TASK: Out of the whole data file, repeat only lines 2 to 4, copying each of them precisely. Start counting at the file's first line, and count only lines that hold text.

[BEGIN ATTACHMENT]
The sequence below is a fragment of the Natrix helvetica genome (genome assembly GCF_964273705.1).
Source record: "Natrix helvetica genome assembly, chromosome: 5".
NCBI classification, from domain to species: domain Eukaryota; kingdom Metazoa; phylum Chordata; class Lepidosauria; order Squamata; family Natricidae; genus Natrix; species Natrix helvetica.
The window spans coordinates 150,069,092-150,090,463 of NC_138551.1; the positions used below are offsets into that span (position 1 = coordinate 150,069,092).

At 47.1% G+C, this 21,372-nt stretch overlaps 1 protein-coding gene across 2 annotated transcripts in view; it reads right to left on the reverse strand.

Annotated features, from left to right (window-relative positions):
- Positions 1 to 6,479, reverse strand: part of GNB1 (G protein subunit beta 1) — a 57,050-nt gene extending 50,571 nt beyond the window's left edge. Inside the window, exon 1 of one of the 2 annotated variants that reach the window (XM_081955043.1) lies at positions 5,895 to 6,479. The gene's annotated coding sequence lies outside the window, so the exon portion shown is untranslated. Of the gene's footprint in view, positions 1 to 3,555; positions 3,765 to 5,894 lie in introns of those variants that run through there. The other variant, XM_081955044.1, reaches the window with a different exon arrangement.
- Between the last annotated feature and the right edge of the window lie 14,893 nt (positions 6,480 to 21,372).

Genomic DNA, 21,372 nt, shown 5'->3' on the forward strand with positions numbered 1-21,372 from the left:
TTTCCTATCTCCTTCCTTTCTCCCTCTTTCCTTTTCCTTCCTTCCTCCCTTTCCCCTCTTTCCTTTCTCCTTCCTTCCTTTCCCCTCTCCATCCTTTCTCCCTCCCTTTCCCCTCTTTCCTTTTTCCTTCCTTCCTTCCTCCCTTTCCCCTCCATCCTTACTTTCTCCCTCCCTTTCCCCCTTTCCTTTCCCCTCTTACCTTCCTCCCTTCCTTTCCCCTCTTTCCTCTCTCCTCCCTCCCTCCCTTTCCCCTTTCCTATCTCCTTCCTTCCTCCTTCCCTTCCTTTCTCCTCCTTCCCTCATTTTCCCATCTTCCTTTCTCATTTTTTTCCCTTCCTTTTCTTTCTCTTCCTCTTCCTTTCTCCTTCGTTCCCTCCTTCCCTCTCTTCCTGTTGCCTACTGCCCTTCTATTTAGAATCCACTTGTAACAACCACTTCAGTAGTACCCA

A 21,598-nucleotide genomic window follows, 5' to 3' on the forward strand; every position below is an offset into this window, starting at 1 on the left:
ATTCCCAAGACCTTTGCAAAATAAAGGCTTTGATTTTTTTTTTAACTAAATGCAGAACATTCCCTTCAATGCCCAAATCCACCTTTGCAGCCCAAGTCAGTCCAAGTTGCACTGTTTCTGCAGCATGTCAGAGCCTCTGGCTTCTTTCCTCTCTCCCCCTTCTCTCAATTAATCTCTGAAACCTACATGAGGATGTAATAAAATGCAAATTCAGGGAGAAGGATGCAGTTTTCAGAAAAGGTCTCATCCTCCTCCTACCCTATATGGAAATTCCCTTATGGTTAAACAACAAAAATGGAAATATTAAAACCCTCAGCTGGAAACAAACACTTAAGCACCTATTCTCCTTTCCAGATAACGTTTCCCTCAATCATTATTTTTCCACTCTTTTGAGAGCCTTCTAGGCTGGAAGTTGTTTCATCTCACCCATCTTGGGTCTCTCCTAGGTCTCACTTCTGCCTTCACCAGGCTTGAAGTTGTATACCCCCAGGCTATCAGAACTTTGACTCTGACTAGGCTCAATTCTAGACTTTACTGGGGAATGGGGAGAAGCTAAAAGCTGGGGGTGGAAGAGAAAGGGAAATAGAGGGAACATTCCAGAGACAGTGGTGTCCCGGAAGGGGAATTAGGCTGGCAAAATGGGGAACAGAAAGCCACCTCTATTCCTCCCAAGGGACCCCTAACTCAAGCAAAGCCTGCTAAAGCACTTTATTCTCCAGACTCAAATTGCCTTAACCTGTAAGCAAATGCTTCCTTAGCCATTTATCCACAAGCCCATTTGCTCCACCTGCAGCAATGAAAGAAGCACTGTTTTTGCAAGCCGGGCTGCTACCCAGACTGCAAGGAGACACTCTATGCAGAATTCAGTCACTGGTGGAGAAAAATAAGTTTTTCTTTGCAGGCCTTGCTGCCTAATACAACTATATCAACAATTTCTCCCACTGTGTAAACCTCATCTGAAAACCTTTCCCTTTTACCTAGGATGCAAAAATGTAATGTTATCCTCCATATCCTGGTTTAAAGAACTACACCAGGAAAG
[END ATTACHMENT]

Source record: "Natrix helvetica genome assembly, chromosome: 5".
NCBI classification, from domain to species: domain Eukaryota; kingdom Metazoa; phylum Chordata; class Lepidosauria; order Squamata; family Natricidae; genus Natrix; species Natrix helvetica.
The window spans coordinates 150,069,092-150,090,463 of NC_138551.1; the positions used below are offsets into that span (position 1 = coordinate 150,069,092).